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RE: [whois-sc] DRAFT 3: Task force 2

  • To: <whois-sc@xxxxxxxx>, <metalitz@xxxxxxxx>, <Bruce.Tonkin@xxxxxxxxxxxxxxxxxx>
  • Subject: RE: [whois-sc] DRAFT 3: Task force 2
  • From: "Milton Mueller" <Mueller@xxxxxxx>
  • Date: Thu, 09 Oct 2003 18:45:08 -0400
  • Sender: owner-whois-sc@xxxxxxxxxxxxxx

Hi, all
Most of Steve's changes are unacceptable. I do not
object to clarifying the role of accuracy in the TF if in fact
such a consideration explicitly recognizies the role of
greater privacy and more limited data collection in ensuring 
greater accuracy. We do need to keep the TF focused, and
I see in Steve's modifications a dangerous and unwelcome
attempt to completely change the topic of the TF.

To take it one by one:

>>> Steve Metalitz <metalitz@xxxxxxxx> 10/09/03 04:03PM >>>
>[+++ INSERT+++ Many users of Whois perceive
>that there is an unacceptable level of inaccuracy in  Whois data that
>compromises its ability to facilitate identifying and contacting

We have already defined inaccuracy as out of scope except
insofar as it is related to the user's inability to protect
their own data from disclosure. So this addition would have
to be modified as follows:

"While many users of Whois perceive that inaccuracy in Whois 
data compromises its ability to facilitate identifying and 
contacting registrants, others have asserted that the use of 
inaccurate or less than optimal contact data by registrants 
may be due to its public, anonymous accessibility."

>{+++INSERT+++ The Security and Stability Advisory Committee
>has expressed concerns about the impact of inaccurate Whois data on the
>ability to contact needed parties when technical problems arise.]

No. IF in fact SECSAC has expressed such concerns (and where
is the citation?) I would have to see the context, because the idea 
that the stability of the Internet rests upon contacting any individual 
registrant of a SLD, is a very hard case to make. I would challenge any 
assertion to that effect. In general the "stability of the Internet" hand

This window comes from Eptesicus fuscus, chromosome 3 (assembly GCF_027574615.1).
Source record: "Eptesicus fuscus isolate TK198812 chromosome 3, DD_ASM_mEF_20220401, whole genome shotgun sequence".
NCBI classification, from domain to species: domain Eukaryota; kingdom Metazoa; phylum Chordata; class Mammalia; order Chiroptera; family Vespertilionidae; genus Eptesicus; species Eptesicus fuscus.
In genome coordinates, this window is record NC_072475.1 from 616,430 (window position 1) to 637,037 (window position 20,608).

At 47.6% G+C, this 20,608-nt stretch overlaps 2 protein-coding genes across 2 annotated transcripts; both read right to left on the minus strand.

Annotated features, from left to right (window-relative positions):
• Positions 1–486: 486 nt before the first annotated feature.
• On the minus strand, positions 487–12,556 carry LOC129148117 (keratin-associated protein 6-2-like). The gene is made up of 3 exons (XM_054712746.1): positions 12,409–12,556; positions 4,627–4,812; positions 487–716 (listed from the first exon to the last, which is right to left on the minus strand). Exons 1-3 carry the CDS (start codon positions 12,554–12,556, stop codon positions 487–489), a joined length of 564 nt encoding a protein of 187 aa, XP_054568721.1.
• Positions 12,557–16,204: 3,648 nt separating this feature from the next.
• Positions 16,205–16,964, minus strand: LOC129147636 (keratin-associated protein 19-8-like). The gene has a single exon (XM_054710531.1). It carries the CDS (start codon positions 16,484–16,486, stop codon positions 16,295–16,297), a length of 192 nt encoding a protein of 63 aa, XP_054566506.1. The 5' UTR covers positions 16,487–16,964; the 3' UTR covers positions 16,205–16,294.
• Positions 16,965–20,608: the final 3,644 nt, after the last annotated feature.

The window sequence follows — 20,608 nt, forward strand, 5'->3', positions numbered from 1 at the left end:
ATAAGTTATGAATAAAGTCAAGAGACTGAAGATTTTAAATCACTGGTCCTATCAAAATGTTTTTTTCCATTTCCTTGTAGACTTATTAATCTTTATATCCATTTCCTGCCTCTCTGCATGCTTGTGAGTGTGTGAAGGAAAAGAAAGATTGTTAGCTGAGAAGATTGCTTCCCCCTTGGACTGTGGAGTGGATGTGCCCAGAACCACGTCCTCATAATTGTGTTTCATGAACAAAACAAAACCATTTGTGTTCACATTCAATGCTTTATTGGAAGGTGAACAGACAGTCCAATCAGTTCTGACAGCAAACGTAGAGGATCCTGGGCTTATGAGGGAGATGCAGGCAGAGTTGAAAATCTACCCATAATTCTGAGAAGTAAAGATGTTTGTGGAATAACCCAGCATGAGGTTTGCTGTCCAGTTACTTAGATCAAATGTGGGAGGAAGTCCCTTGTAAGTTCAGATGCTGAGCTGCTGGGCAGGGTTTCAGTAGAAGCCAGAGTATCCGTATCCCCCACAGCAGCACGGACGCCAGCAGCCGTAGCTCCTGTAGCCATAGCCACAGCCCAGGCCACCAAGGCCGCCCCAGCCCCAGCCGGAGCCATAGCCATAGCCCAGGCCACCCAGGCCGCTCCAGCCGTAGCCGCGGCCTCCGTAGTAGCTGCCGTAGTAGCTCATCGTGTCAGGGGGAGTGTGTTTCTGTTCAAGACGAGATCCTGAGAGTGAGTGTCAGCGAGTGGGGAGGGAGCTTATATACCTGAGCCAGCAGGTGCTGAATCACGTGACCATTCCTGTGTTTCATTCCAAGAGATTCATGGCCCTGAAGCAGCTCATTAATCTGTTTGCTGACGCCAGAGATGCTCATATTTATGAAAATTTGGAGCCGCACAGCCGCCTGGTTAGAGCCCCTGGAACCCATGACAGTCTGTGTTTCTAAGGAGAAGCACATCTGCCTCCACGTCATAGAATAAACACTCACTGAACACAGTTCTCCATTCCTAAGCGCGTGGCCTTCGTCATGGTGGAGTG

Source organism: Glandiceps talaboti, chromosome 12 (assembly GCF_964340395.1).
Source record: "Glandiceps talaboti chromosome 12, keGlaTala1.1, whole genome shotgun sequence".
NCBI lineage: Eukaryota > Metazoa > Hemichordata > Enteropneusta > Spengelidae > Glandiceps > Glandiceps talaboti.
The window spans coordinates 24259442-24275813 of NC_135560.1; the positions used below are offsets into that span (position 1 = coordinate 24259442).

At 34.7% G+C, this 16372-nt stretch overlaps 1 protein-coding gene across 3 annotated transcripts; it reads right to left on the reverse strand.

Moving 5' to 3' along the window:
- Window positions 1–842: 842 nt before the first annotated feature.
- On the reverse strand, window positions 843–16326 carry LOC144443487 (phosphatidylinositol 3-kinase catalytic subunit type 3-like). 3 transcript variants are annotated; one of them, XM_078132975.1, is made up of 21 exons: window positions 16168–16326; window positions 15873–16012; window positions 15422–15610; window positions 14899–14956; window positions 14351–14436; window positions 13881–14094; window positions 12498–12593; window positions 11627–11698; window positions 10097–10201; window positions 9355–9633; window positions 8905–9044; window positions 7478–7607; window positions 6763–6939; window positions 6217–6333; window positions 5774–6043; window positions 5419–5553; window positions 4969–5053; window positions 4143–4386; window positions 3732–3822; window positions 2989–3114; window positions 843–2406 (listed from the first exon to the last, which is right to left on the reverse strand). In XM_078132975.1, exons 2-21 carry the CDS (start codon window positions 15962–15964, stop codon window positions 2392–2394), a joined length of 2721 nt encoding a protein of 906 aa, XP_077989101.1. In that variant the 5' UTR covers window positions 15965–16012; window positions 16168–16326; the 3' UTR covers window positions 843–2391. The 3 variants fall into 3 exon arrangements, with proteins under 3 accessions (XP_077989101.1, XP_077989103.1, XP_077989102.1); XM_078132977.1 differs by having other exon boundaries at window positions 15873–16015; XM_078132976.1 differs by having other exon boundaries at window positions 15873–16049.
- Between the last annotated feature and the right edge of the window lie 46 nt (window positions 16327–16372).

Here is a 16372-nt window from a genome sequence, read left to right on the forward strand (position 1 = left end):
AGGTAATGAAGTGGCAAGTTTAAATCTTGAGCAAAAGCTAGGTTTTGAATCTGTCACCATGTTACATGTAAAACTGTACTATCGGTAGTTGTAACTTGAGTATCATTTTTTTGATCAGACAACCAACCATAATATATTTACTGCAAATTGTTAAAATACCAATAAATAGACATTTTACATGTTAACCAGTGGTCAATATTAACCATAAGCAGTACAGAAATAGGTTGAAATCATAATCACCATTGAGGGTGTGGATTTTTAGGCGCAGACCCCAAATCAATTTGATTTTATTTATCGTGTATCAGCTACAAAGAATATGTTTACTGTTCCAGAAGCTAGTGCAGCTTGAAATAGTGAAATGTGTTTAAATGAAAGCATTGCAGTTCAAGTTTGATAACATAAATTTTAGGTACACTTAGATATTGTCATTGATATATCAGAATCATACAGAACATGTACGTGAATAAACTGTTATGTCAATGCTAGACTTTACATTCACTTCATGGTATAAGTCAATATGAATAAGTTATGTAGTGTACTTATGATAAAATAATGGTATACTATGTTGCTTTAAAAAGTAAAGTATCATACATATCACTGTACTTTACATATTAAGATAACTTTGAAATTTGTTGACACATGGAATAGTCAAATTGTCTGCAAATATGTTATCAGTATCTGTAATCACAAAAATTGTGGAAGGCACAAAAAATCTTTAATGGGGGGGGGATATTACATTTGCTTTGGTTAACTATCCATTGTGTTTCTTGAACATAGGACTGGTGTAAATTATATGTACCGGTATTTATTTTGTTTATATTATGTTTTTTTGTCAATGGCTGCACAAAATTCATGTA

has been overplayed so often that the bluff needs to be called. Some
of us actually have a pretty good idea of how DNS works. 

>[+++INSERT+++ Similarly, the ability of persons whose data is
>listed in various public registers to opt out of public disclosure of these
>items may be very limited.]

Here we have a nice tautology: you can't prevent "public disclosure"
of information in "public registers." But of course that begs the
question: is Whois a public register or not? How public should it
be? That is precisely the issue the TF is supposed to resolve. 
That statement has to go.

>b) What {+++ INSERT +++ changes, if any, should be made in 
>the data elements] {+++ DELETE +++ is the minimum required 
>information] about registrants that must
>be collected at the time of registration [+++INSERT+++ ,and 
>the manner of their collection and maintenance,] to maintain 
>adequate contact-ability [+++INSERT+++ ,including data reliability]?

Completely unacceptable. 

>c) Should domain name holders be allowed to remove certain parts of the
>required contact information from anonymous (public) access, and if so,
>what data elements can be withdrawn from public access [+++INSERT +++, by
>which registrants], and what
>contractual changes (if any) are required to enable this? Should
>registrars be required to notify domain name holders when the withheld
>data is released to third parties?

I can see where this is going. Let me just remind Steve that 
the TF itself could easily move toward classification of registrants 
whether or not this modification is added. So why waste
our time on this type of modification? 

>The task force should [+++DELETE+++ not] study 
>new methods or policies for
>ensuring the
>accuracy of the required data,  
>[+++DELETE +++ [**INSERT as this will be subject of a separate task force]. 
>However, it should study+++END DELETE+++] [+++INSERT+++ including]
> whether giving registrants the ability to
>withhold data from public, anonymous access will increase user
>incentives to keep the contact information they supply current and
>accurate. [+++NOTE:  The preceding sentence should be moved from the "out of
>scope" section.] 

No. The old wording is more logical and preferable. This
is not an accuracy TF.  We just had an accuracy TF. As part of 
that TF, there was an insistence that we defer privacy and collection
issues. Now we are dealing with collection and the possibility of 
opt-out, and touch on accuracy only insofar as opting out creates 
opportunities to improve accuracy. 

All of Steve's proposed modifications of item 2 are unacceptable.

>2. Conduct an analysis of the existing uses of the registrant data
>elements currently captured as part of the domain name registration
>process [+++INSERT+++ and the methods intended to promote the accuracy of
>the data elements.] Develop list of [+++INSERT+++ optimal] {+++DELETE +++
>minimal] required elements [+++ INSERT +++ and collection methods +++] for
>contact-ability [+++INSERT +++ including data reliability].
>The intent is to determine whether all of the data elements now
>collected are necessary for current and foreseeable needs of the
>community, [+++ INSERT+++ whether any different elements should be added or
>substituted to improve contact-ability,] and [+++DELETE +++ if so,] how
>[+++INSERT +++ the data] [+++ DELETE +++ they] may be acquired with the
>greatest accuracy, least cost, and in compliance with applicable privacy,
>security, and stability considerations.

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